Miscellaneous scouting notes and observations following the Oakland Raiders ugly Week 6 home loss to the division rival Kansas City Chiefs.
In Week 6, the Oakland Raiders season took its most ugly turn to date, as they were badly out-played and out-coached on a rain soaked Sunday afternoon.
The Raiders entered the game riding high with a 4-1 record and a lead atop the AFC West. Back at home for the second straight week, the Raiders squared off with the previously 2-2 Chiefs.
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Oakland fans left the Black Hole disgusted as Andy Reid’s Chiefs continued a trend of playing very well coming off a bye weeks. The Chiefs ran circles around the Raiders in the 26-10 game. All three Raiders’ phases contributed to the loss.
Despite a fast start to the game, highlighted by a quick drive and a Derek Carr-to-Andre Holmes TD and a stop on the Chiefs ensuing drive, the Raiders then tumbled into a figurative black hole the remainder of the game.
The offense turned on a Derek Carr interception. The pass was badly under-thrown towards Michael Crabtree and Oakland-native Chiefs CB Marcus Peters snared the ball. The Raiders would never regain momentum.
The Raiders again yielded bigyardage (406 yards allowed), despite the rainy conditions. The Raiders’ defense has been bad and this was yet another poor chapter. There were no turnovers forced to limit the damage or retain momentum. Oakland looked completely out-classed in their preparation.
There was no signature come back to be had in the 2nd half, in fact, the team looked worse after the break. It was easily the worst game of the year for the Silver & Black.
Here are various notes and observations from the second loss of the year, including all areas of the game — offense, defense, and special teams.
Oct 16, 2016; Oakland, CA, USA; Oakland Raiders quarterback Derek Carr (4) runs with the ball in front of Kansas City Chiefs outside linebacker Frank Zombo (51) during the second quarter at Oakland Coliseum. Mandatory Credit: Kelley L Cox-USA TODAY Sports
Offense – Everyone Sleepwalked But Coop
1. Passing Targets
There was only one real bright spot on the day and that was second-year WR Amari Cooper.
The 2015 first-round draft pick continued his breakout season. Cooper played all 55 offensive snaps and came out burning the Chiefs’ DB corps to the tune of 10 catches for 129 yards. Cooper did not score, but he was the only played who reliably moved the chains, although he was held to just one catch after the break.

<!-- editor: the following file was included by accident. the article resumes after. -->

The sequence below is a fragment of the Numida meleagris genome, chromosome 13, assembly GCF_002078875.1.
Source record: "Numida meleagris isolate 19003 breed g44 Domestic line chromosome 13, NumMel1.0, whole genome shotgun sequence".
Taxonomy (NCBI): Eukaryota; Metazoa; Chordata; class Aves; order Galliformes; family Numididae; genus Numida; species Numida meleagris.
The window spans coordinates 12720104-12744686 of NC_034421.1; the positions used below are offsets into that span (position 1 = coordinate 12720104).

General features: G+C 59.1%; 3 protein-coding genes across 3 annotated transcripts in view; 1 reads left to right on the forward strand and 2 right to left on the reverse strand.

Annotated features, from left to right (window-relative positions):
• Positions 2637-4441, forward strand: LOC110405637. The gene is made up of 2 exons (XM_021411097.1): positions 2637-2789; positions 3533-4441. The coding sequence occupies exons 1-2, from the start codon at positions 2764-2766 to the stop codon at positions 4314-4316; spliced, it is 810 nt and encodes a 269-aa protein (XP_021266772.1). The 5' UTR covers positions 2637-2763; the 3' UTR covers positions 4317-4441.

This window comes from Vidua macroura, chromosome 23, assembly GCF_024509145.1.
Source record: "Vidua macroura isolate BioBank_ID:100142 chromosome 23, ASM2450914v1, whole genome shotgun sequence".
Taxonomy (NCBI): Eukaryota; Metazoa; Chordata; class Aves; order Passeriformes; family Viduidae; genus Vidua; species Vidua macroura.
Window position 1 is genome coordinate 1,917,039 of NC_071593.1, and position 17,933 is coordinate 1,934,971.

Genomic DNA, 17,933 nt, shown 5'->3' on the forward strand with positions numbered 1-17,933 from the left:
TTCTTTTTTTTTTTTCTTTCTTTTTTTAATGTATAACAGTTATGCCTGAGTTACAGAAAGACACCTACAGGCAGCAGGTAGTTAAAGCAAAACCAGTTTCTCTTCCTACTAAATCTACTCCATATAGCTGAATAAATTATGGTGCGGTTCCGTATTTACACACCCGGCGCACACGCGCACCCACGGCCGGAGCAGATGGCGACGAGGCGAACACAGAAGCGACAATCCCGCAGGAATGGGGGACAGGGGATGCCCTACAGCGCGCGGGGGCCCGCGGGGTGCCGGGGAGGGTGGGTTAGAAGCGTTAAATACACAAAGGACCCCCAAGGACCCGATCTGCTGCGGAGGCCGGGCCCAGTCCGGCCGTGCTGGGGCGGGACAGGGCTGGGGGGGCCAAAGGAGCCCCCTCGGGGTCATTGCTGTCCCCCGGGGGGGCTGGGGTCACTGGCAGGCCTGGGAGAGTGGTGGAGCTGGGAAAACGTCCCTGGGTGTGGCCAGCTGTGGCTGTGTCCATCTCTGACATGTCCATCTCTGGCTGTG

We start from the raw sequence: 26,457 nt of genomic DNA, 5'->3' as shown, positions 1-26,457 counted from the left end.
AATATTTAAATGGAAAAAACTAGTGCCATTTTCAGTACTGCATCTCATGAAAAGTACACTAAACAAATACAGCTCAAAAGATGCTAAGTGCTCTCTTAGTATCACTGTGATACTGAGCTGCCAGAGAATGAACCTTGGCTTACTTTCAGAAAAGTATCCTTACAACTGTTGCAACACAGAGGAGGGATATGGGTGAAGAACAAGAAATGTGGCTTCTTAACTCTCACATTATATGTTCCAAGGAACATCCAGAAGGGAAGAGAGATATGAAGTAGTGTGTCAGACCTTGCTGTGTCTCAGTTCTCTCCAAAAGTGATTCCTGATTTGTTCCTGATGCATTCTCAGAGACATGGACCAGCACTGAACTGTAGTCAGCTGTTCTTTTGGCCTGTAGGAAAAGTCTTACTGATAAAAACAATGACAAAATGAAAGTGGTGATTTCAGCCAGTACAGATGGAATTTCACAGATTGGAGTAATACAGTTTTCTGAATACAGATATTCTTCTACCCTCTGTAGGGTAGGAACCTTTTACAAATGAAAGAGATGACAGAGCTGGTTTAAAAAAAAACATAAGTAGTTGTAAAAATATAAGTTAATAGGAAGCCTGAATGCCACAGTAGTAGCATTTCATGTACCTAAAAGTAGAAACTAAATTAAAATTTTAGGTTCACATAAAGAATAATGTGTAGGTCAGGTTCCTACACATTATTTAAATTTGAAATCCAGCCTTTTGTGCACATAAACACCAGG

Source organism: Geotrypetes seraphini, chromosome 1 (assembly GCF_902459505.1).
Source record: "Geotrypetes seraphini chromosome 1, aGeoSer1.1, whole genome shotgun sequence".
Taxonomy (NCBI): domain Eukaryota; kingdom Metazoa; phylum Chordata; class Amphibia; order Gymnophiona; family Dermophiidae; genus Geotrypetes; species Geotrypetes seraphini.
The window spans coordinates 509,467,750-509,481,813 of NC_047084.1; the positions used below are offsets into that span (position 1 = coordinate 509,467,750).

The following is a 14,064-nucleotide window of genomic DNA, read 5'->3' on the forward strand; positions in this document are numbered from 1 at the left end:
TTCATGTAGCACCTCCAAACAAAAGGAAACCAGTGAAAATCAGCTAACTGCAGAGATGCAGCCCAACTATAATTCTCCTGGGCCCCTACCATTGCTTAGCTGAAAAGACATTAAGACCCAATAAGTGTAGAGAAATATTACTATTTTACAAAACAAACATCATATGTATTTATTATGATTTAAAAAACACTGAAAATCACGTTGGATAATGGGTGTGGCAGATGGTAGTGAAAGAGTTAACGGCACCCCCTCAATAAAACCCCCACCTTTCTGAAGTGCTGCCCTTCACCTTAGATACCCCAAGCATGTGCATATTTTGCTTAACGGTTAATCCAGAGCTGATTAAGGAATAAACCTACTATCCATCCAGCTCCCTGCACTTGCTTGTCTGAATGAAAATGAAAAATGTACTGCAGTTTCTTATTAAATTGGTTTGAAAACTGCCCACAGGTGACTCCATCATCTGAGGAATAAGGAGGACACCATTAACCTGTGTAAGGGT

Cooper made plays, but he was alone in that feat. As a whole, Oakland put up just 225 yards through the air, with the lone TD being the Holmes catch.
Michael Crabtree was nowhere to be seen in this game. Gotta question whether he is too pretty for the rain, as he went absolutely silent. Crabtree played 45 snaps and caught just 2 passes for 10 yards. A totally forgettable performance for a guy who has played well this year.
Seth Roberts played his normal slot workload, with 48 snaps. Like everyone aside from Coop, he was quiet on the day with just 3 catches for 29 yards. Holmes caught the TD, but the rest of the pass-catching targets were quiet.
2. The Offensive Line
The Raiders’ revolving door at RT stopped at Austin Howard this week. He played all 55 snaps, as did stalwarts LT Donald Penn, LG Kelechi Osemele, C Rodney Hudson and RG Gabe Jackson. It was the first game all year that the OL had all five starters play every snap. In a poor outing like Sunday’s this is actually one of the bigger pluses, which says a lot of the lack of positive storylines.
Overall, the run game missed starting RB Latavius Murray, again out with a toe injury. The big fellas did not move many bodies, as the team was held to a season-low 65 yards on the ground. Penn was noticeably mediocre on this day.
The Raiders’ OL yielded two sacks. Overall, despite the health, it was a forgettable day for the big guys up front. If the Raiders want to return to their winning ways, the OL will need to take the lack of offensive success personal.
3. The Backfield
For the first time all year, Derek Carr laid an egg.
There were no significant big plays after the early TD drive. Carr threw the game-changing pick to Peters in the first quarter and also lost a late fumble to eliminate the hope for a comeback.
Carr completed 22 of 34 passes and averaged just 6.6 yards per pass attempt.
In Murray’s absence, rookie DeAndre Washington led the RB committee, playing 32 offensive snaps. Washington carried the ball 10 times for 49 yards (4.9 YPC). Washington was fine, but his impact was not notable.
Fellow-rookie Jalen Richard played 14 offensive snaps and had minimal impact. He had 6 touches for 13 yards.
Jamize Olawale was curiously absent from the game plan, he did not touch the ball. On a wet day like Sunday, with the Raiders’ OL being a strength and Murray being out, the 240-pound Olawale should have handled the ball. The coaches did not adjust for the wet weather. You gotta let your mudders be mudders, and the Raiders did not go that route.
Overall, offensively, the team was bad, the play calling was curious, and everyone but Cooper basically mailed it in. This type of performance won’t return the Raiders to glory.
Oct 16, 2016; Oakland, CA, USA; Kansas City Chiefs running back Spencer Ware (32) is brought down by Oakland Raiders middle linebacker Cory James (57) during the third quarter at Oakland Coliseum. The Kansas City Chiefs defeated the Oakland Raiders 26-10. Mandatory Credit: Kelley L Cox-USA TODAY Sports